AP NEWS

Give sheriff time to fix agency

February 23, 2019

The headlines out of the Bexar County Sheriff’s Office have been troubling of late. Again and again, deputies and civilian staff have been arrested.

Inmates have been improperly released. The county can’t seem to find a qualified chief jailer, and in March three murder suspects escaped from jail (they were apprehended).

This is Bexar County Sheriff Javier Salazar’s agency, and the buck ultimately stops with him. But it wasn’t always his agency, and it clear these problems have some deep roots, stretching back to prior administrations. Elected two years ago, Salazar deserves a long runway as he attempts a number of reforms. Fortunately, these reforms are already in play.

The agency has been plagued with bad headlines over the last year as 23 deputies have been arrested for DWI and domestic violence (civilian staff have also been arrested), but Salazar said this is because he is aggressively rooting out corruption and bad behavior, and being open with the public when bad stuff hits the fan.

“There is no situation that we have come upon that we haven’t confronted aggressively, that we haven’t been completely transparent and open with the media,” he told us.

His most high-profile change has been hiring psychologist Brandi Burque to address the mental health pressures deputies may be facing. He said his agency recently landed a state grant, so there will be additional mental health hires in the near future.

He has also included Alcoholics Anonymous and a family violence prevention course to in-house trainings — to help deputies address these issues in their lives before they become problems.

Salazar has also doubled the internal affairs unit to eight members and created a four-member public integrity unit, embedding one of those deputies with the FBI’s public corruption task force. This led directly to a former deputy pleading guilty to smuggling what the deputy thought was methamphetamine into the jail, he said.

And Salazar said he is considering requiring a second polygraph that new deputies would take once they finish their introductory training. Deputies would be asked if anyone in the agency has approached them about illegal activity.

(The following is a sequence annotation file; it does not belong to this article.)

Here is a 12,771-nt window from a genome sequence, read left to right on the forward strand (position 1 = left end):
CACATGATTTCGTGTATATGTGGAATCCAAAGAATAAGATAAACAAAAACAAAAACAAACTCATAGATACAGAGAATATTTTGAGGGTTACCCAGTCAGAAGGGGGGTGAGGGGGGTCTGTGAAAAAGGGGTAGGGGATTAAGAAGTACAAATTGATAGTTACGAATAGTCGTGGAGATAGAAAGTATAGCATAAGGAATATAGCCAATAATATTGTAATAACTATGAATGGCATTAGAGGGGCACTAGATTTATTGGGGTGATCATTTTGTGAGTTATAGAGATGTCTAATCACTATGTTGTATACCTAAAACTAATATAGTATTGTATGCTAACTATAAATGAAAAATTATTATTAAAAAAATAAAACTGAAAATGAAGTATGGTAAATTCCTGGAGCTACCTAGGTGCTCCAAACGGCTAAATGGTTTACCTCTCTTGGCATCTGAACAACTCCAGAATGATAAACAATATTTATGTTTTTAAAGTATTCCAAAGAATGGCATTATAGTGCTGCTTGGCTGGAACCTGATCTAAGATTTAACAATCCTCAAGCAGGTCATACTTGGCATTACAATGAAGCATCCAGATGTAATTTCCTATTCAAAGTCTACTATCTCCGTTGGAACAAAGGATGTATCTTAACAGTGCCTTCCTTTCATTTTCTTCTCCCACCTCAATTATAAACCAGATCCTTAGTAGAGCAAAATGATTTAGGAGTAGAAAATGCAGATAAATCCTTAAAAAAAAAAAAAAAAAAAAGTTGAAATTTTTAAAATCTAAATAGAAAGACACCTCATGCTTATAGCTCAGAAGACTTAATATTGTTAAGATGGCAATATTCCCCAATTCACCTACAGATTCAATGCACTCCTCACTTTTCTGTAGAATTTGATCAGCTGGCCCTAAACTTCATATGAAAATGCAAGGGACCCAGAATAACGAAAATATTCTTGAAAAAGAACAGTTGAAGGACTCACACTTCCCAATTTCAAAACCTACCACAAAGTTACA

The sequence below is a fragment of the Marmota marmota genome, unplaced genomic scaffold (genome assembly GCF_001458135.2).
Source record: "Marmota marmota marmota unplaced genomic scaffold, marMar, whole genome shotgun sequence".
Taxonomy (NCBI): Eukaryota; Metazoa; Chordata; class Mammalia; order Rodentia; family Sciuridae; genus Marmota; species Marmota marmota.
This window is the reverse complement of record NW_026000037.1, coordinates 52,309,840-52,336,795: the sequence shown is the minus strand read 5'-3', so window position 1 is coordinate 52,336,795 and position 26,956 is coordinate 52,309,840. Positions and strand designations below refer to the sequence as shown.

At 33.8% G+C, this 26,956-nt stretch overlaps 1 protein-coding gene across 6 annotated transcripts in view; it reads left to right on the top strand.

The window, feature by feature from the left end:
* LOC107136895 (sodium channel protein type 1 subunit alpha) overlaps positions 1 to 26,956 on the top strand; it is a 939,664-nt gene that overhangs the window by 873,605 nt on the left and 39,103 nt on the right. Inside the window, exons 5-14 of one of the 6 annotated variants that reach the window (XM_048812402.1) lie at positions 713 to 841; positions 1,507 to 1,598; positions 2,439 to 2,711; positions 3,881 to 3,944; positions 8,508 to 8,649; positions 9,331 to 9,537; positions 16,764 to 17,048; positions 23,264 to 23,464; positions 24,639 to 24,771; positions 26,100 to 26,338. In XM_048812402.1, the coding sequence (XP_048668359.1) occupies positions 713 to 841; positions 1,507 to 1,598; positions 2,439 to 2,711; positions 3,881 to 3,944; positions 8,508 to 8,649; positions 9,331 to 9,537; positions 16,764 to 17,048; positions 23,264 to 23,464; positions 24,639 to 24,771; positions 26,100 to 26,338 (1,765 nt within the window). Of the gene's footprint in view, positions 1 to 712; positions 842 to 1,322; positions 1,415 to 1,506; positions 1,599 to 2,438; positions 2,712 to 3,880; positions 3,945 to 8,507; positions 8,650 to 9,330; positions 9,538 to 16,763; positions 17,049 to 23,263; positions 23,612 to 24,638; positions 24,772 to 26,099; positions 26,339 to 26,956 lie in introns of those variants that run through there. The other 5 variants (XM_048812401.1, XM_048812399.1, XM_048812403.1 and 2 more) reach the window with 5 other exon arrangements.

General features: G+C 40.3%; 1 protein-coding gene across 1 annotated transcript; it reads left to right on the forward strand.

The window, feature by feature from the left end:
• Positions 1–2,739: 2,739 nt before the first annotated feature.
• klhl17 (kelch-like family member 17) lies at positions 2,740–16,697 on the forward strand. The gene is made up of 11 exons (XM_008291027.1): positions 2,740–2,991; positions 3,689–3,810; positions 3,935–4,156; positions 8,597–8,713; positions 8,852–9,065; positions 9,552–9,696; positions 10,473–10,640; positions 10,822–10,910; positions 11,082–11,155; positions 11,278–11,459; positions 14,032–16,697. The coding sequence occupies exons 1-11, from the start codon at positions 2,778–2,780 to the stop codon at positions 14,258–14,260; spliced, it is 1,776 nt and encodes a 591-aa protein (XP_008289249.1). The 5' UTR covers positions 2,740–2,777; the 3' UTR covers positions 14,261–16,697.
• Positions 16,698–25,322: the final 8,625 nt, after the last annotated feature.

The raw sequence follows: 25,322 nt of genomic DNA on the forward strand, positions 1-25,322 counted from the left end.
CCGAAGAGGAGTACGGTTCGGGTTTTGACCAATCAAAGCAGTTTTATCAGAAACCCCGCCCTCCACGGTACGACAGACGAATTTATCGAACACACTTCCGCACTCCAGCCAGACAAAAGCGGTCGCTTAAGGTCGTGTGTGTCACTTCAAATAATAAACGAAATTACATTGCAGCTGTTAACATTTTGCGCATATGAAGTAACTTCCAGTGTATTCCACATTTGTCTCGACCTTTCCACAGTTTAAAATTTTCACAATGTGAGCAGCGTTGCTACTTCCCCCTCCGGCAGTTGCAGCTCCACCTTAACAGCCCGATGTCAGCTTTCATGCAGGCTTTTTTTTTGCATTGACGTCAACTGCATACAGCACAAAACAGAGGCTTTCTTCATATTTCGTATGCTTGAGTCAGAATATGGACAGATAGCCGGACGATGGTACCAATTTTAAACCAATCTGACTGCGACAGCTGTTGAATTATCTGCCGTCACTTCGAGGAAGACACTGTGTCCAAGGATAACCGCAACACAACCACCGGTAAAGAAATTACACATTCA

It’s amazing that question would need to be raised, but this is the situation in which the sheriff’s office finds itself. We can’t imagine deputies will like these policies, but the additional scrutiny is necessary to right this ship — just as it’s imperative to rely on mandatory overtime to staff the jail rather than hiring less-than-qualified deputies who might tarnish the office and diminish public trust.

Why have faith in these reforms? Because we see a glimmer of hope in Salazar’s attempt to reduce jail suicides. There were eight suicides at the Bexar County Adult Detention Center between 2016 and 2018, but Salazar noted five of those occurred in 2016 before he took office. There were two in 2017, and one in 2018.

His hope is to get that number to zero, and to do this he has created an in-house mental health team and is considering creating a suicide hotline for inmates. He also said he is rewarding deputies who save inmates’ lives.

The sheriff deserves time for these reforms, and others, to take hold. Particularly as he seeks to hire new deputies who will embrace a better culture. But one area where he has failed is in his selection of chief jailer. There has been no consistency at this position over the last year as jailer after jailer has resigned or been suspended.

Salazar has to get this position right because it sets the tone for so much else.

These are challenging and entrenched issues that stretch back to previous administrations. But Salazar should also recognize at some point, the problems at the sheriff’s office will be his, and his alone. Fortunately, he seems to own this.